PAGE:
Those of us playing in the over forty league, no doubt remember the iconic commercials from the 70’s for brokerage firm E.F. Hutton. Two executives discussing the stock market, as the world goes on around them. Invariably one of them delivers the payoff line: “My broker is E.F. Hutton, and E.F. Hutton says…” at which point the entire surroundings come to a complete stop, as everyone listens in to hear what E.F. Hutton has to say.
E.F. Hutton is no longer with us, but the E.F. Hutton effect lives on.
Kyle Bass is a hedge fund manager and the founder of Hayman Capital Advisors. He has risen to prominence after betting against sub-prime and being among the early and loudest voices in warning of the European Debt Crisis. He is profiled in the Michael Lewis book Boomerang and according to an introduction for the AmeriCatalyst Conference (at which Bass appeared) on November 7th, “for several years Bass has warned that a global secular change-powerful long term directional moves that happen once every 100 years is underway.”
Let there be no doubt, when Kyle Bass talks…people listen. Any time he makes a media appearance you will quickly see any number of related news stories and blog postings, and for good reason. You can agree or disagree with his assessment(s) but there is no denying that he does not pull any punches.
The latest Bass feeding frenzy in blogosphere follows the recent video posting to YouTube of his AmeriCatalyst presentation. If you have an hour to spare, it is highly recommended viewing.
If not, in paraphrased form and cliff notes style, here is the “World According to Bass:”
The U.S. has three to five years to get its fiscal house in order, not the ten or so than many policy makers believe.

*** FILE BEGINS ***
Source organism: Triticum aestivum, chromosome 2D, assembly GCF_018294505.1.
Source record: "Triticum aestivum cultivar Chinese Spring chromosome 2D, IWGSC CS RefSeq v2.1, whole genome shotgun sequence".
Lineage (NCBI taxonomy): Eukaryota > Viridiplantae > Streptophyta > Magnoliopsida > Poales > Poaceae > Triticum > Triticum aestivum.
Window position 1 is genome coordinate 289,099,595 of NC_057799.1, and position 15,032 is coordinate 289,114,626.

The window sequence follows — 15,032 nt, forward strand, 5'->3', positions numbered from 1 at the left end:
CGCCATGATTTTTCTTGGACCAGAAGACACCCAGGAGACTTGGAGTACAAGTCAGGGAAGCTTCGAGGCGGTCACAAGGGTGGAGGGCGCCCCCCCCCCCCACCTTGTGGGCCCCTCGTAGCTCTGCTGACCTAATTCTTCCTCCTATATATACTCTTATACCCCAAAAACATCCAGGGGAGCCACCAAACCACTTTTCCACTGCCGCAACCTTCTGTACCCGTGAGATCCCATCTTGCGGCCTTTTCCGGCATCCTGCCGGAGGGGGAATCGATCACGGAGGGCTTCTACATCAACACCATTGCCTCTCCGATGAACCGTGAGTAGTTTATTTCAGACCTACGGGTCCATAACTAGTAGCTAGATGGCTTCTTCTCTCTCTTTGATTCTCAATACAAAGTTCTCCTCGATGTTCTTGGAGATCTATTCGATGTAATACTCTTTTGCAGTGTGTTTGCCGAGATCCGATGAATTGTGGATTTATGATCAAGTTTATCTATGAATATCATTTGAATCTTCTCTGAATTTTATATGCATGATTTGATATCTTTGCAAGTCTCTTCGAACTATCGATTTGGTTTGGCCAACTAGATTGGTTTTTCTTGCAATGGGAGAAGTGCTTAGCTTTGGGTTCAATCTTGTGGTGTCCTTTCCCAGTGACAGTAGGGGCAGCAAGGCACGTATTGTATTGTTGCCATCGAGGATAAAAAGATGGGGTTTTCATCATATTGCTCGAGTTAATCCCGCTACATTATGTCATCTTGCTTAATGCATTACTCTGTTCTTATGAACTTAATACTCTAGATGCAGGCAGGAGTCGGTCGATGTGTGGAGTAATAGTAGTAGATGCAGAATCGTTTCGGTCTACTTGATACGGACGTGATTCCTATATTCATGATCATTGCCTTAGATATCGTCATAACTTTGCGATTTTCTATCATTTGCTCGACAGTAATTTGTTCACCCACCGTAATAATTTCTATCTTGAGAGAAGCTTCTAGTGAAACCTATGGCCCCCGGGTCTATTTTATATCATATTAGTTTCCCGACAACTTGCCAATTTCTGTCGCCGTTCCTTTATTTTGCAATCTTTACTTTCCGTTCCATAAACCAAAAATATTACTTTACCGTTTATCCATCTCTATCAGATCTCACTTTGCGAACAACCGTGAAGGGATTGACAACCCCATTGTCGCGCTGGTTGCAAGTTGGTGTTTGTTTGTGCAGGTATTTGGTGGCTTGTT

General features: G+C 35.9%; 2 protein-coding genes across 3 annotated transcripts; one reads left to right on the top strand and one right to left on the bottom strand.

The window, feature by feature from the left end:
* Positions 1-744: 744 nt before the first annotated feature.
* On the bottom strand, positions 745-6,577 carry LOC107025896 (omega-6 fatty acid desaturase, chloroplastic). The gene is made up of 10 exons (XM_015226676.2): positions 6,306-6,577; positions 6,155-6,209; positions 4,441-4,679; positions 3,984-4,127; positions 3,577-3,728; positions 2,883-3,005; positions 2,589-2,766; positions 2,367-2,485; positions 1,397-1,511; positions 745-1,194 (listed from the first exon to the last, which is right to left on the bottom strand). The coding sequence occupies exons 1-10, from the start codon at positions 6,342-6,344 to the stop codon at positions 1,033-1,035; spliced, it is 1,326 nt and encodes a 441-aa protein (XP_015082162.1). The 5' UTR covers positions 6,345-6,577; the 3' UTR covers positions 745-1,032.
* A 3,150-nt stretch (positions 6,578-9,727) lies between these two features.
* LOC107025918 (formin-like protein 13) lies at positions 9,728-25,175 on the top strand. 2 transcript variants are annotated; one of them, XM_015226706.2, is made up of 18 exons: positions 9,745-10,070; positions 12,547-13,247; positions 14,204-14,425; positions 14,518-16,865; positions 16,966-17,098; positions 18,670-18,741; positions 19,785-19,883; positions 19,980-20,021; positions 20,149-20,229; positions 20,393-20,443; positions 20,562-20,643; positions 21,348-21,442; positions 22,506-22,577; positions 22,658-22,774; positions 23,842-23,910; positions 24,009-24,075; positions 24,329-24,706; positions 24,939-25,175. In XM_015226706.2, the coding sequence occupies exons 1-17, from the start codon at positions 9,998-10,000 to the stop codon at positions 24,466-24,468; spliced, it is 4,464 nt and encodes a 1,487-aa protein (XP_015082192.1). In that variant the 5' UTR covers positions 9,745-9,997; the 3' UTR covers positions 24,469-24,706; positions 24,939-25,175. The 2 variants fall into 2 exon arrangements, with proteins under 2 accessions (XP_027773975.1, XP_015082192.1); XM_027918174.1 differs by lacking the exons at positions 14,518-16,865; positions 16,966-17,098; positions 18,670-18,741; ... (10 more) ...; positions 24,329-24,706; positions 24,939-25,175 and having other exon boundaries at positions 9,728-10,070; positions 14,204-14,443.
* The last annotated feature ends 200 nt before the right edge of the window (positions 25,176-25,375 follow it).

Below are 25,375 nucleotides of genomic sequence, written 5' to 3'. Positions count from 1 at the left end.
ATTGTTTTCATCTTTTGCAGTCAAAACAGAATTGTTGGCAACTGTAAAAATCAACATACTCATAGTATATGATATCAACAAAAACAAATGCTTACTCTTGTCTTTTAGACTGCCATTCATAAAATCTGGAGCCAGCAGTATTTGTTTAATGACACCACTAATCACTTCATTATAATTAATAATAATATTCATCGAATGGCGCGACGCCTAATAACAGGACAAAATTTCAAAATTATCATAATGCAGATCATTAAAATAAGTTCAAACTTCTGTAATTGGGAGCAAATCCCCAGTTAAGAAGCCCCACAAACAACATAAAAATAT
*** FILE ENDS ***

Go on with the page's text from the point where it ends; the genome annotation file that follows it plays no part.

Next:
The psychology of this environment is more important than the quantitative analysis. Investors need to understand the politics and psychology behind policy alternatives.
We have been conditioned to believe that there is always a savior out there, but now the optics of that backstop are coming into question. There isn’t money there, just promises to lend and borrow.
The gap between what we want to believe is going to happen and what will happen is enormous (again think of the Lehman situation).
We have permanent job loss in the Unites States. Unabated free trade is problematic for the country that has the highest nominal wages and highest standard of living in the world.
European banks are three times more leveraged than U.S. banks.
This is not a cyclical rebound from the crisis we had two years ago, and you should (not) be buying stocks because the P/E ratio is low…the E is wrong and we are going to see declines and people don’t know how to position themselves.
We are high fiving ourselves over TARP, but if you print enough money anyone can make TARP work. We pay ourselves back with the money we print.
This isn’t the end of the world, it just means a lot of people are going to lose a lot of money and it is your job to not be one of them.
Don’t believe these governments when they tell you that everything is going to be fine, that they are going to solve these problems.
Clearly each of the points listed above are worthy of lengthy discussion in their own right.
In my opinion the most important insight Mr. Bass provides, is the observation in regards to the importance of psychology. The herd mentality seems to be that while things may be tough, they can’t get that bad, and as Bass states there is a belief that there will always be a savior that will sweep in and save the day.
The unfortunate reality is that there is no policy that can erase mis-allocation of economic resources and bad investments. With no one who can step in and save the day (regardless of how hard they try) the public at large has little concept how drastically things could change. Whether that change comes about via the process of inflation or deflation remains to be seen.
What should be quite clear however is that we are facing structural, not cyclical issues and the world as we know it, will be quite different when all is said and done.
DISCLAIMER: Nothing in this article should be construed as a personal recommendation or investment advice. Nor should anything in this article be construed as an offer, or a solicitation of an offer, to sell or buy any particular investment security. Investors should conduct their own due diligence and seek the advice of a financial and/or investment professional before making any investment decisions.